Drag hunting is a note-worthy alternative to live fox hunting, and has been heavily considered as a possible replacement in the wake of the Hunting Act. Originally developed as a method of testing the speed of individual hounds, drag hunting involves having a person with a piece of cloth dipped in a solution of aniseed and urine of a person or animal so that it leaves a potent smell in its trail. This person, known as the “Linelayer” or “Dragman”, sets out roughly half an hour before the drag hunt takes place, moving along a pre-determined route, typically for two to three miles. A daily drag hunt typically does not last very long, going on for about a couple of hours, despite the fact that the lines are laid up to five times a day. This is due to the time cut from needing to cast the dogs to find a new scent.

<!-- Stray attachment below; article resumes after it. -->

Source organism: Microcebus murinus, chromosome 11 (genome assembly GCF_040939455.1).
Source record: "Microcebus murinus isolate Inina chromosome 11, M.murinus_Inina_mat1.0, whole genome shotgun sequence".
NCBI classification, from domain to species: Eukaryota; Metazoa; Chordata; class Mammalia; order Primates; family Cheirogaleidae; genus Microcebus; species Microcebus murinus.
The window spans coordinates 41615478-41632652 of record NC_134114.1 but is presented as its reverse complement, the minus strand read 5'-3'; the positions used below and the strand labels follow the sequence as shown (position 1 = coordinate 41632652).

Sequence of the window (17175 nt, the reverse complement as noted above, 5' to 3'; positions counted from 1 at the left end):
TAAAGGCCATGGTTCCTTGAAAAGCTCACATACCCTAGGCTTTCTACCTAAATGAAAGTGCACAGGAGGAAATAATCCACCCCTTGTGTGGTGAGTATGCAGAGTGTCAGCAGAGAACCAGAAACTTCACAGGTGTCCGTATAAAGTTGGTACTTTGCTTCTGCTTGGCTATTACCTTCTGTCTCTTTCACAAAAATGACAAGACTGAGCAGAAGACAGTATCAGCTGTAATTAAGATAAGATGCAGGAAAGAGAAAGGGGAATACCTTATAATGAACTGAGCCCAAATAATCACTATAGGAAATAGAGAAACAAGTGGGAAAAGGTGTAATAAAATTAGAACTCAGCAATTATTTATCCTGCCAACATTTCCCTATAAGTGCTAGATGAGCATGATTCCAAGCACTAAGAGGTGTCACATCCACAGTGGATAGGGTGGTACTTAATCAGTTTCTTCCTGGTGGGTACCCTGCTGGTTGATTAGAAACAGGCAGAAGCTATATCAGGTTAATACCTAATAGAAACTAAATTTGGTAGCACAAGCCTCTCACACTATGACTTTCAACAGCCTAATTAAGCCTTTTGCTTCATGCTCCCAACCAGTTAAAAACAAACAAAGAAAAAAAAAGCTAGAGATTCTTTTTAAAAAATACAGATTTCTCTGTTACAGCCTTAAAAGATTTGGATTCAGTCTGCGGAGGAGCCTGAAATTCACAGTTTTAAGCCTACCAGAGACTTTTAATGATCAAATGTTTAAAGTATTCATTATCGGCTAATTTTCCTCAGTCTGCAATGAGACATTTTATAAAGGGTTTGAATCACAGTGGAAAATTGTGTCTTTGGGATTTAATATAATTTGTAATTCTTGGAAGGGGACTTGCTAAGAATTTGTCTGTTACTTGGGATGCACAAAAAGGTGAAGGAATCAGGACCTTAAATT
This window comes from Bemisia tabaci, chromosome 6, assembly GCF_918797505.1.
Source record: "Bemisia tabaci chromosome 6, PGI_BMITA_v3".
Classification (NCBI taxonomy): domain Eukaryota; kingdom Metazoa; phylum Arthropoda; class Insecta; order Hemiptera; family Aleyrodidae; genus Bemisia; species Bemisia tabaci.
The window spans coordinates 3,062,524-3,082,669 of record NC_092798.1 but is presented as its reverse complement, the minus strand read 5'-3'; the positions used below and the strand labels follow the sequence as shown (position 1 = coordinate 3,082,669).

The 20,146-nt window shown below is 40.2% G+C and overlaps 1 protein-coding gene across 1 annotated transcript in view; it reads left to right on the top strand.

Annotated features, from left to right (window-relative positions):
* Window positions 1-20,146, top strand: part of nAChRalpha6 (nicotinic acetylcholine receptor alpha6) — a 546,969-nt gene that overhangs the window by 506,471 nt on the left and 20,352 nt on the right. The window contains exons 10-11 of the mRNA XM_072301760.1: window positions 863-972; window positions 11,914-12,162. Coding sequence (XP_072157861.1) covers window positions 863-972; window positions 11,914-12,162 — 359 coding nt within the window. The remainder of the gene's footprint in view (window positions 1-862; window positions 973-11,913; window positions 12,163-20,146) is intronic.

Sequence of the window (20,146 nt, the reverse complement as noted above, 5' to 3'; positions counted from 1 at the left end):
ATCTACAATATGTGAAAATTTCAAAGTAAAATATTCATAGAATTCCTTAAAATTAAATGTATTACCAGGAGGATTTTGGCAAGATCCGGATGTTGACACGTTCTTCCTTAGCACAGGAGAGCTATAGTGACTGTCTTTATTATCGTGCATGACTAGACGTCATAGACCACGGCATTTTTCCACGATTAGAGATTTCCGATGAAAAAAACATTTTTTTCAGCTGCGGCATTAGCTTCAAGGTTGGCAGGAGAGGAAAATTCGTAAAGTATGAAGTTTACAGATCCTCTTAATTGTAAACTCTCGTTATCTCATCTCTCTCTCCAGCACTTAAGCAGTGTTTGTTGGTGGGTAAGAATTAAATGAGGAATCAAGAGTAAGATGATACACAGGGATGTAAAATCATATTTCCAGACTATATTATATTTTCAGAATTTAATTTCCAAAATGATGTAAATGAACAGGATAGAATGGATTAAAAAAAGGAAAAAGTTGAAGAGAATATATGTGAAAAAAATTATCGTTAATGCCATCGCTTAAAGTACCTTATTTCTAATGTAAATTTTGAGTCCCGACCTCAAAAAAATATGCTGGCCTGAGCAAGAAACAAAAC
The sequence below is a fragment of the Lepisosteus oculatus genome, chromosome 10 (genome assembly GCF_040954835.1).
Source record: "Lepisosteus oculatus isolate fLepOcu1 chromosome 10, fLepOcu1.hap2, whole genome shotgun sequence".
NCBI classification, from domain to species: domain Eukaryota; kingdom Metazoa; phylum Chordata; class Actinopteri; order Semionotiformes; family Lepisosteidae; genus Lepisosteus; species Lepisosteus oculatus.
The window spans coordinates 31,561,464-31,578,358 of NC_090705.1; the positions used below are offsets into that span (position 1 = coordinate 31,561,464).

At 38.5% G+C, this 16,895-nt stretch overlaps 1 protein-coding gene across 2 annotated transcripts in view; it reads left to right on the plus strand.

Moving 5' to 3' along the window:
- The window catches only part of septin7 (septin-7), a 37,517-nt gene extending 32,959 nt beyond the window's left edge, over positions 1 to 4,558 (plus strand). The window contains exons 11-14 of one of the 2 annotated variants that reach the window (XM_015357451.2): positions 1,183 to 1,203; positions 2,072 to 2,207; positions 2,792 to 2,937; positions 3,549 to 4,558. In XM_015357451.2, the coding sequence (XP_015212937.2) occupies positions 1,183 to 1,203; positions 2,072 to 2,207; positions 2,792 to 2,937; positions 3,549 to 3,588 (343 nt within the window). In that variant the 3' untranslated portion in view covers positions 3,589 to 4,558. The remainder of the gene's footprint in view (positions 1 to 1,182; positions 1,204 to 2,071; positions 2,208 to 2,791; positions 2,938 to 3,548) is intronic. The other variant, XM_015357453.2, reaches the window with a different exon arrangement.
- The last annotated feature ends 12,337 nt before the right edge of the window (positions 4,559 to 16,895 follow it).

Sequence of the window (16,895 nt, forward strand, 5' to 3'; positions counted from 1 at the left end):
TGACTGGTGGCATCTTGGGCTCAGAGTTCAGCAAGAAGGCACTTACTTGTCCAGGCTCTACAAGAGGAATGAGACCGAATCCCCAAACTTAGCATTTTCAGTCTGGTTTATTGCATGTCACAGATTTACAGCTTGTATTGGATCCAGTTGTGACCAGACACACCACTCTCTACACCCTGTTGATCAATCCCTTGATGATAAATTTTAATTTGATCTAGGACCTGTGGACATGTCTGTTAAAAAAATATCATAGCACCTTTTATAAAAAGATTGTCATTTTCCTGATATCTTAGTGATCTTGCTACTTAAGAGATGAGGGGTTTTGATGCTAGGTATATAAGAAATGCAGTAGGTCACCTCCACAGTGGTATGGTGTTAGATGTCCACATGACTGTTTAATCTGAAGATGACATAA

Although there is little difference between drag hunting and real fox hunting, many supporters of fox hunting have a number of issues with the alternative. In fact, as reported by the Burns Report, only 14% of fox hunters polled would consider switching to drag hunting following the ban. Supporters of fox hunting have claimed that there is no sense of spontaneity in a drag hunt, and there is less need skill needed to control horse and hounds, making the alternative less attractive. However, depending on the solution used to prepare the scent, it’s possible to cause the scent to be more likely to throw off the hounds, making the trail and the hunt less predictable. Despite this, drag hunting has not been widely accepted by the hunting community.